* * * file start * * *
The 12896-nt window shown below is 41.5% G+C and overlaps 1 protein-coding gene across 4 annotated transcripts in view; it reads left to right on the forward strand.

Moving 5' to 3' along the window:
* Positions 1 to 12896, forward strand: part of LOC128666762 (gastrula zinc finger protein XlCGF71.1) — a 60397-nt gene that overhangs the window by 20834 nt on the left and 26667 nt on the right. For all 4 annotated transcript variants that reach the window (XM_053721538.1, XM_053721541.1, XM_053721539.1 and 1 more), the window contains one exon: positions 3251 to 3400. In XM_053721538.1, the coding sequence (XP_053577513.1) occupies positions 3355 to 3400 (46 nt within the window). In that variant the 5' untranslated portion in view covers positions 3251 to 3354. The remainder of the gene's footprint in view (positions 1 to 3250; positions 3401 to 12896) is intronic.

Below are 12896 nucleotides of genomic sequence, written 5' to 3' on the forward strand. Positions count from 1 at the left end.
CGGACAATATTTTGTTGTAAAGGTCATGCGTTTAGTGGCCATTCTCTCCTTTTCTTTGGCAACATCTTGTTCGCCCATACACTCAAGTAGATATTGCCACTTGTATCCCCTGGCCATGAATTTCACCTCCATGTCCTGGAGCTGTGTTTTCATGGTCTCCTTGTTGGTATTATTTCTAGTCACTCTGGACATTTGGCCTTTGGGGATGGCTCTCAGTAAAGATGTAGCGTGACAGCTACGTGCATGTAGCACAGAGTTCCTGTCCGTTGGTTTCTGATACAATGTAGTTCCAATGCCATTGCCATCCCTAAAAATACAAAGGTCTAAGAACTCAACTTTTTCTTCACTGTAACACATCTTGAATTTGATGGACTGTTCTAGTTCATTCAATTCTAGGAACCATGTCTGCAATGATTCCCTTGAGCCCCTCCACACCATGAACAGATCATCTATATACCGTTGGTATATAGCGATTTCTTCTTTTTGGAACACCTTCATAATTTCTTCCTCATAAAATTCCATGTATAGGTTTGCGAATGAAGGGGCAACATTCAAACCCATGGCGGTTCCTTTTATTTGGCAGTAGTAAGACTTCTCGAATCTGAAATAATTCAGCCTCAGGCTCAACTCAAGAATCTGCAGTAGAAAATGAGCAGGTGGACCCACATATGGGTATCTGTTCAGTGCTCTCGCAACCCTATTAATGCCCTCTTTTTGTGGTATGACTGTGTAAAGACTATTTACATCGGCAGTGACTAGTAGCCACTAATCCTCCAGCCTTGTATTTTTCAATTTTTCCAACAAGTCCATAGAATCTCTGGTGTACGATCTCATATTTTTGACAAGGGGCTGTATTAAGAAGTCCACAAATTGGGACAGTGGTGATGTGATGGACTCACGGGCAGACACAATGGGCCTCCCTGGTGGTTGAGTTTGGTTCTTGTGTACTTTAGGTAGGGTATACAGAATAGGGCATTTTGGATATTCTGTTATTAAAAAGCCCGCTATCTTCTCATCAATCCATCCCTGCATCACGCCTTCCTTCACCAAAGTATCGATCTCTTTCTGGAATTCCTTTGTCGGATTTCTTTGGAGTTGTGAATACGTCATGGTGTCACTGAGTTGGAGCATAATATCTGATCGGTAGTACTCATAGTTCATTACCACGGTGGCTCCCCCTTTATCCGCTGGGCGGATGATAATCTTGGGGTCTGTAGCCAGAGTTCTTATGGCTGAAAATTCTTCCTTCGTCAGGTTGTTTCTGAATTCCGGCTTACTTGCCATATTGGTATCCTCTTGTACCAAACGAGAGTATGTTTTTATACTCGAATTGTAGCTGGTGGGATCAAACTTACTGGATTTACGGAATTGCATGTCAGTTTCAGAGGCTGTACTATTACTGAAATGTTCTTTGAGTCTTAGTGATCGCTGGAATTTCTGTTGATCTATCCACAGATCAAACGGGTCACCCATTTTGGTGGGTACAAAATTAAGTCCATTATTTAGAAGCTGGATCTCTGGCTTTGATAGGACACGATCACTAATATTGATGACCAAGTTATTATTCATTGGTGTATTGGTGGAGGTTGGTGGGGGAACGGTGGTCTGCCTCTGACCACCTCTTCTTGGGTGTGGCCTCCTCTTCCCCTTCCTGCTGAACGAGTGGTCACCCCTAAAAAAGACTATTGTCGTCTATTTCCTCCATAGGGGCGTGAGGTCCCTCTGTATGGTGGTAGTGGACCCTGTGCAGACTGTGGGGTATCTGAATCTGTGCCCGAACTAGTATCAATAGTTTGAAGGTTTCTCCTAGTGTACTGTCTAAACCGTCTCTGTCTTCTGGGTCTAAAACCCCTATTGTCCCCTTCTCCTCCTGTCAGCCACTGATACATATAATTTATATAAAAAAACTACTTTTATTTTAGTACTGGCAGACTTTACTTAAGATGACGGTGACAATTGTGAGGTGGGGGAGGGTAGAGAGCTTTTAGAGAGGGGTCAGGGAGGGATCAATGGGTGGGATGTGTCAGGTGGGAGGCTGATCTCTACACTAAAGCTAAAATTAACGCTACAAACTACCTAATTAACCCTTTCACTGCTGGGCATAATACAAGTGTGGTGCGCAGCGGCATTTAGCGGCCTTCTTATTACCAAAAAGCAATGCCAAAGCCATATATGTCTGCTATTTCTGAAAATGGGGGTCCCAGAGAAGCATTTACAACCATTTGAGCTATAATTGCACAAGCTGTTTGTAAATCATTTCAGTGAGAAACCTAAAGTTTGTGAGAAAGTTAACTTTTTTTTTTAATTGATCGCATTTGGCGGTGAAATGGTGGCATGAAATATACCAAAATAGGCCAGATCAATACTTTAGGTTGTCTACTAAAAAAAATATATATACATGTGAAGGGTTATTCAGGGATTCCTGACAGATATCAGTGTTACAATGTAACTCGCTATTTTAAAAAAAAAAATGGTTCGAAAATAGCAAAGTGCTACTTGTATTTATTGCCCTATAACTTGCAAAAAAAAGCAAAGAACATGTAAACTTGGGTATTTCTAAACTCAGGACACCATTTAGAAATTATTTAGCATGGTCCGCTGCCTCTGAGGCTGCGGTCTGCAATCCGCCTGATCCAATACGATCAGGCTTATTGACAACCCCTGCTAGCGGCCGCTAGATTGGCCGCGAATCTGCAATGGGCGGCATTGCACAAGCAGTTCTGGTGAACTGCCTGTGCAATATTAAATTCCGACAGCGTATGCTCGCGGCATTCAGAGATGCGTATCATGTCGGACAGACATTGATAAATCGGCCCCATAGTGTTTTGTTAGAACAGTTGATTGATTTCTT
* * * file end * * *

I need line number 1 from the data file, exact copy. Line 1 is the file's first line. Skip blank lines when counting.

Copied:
The 12896-nt window shown below is 41.5% G+C and overlaps 1 protein-coding gene across 4 annotated transcripts in view; it reads left to right on the forward strand.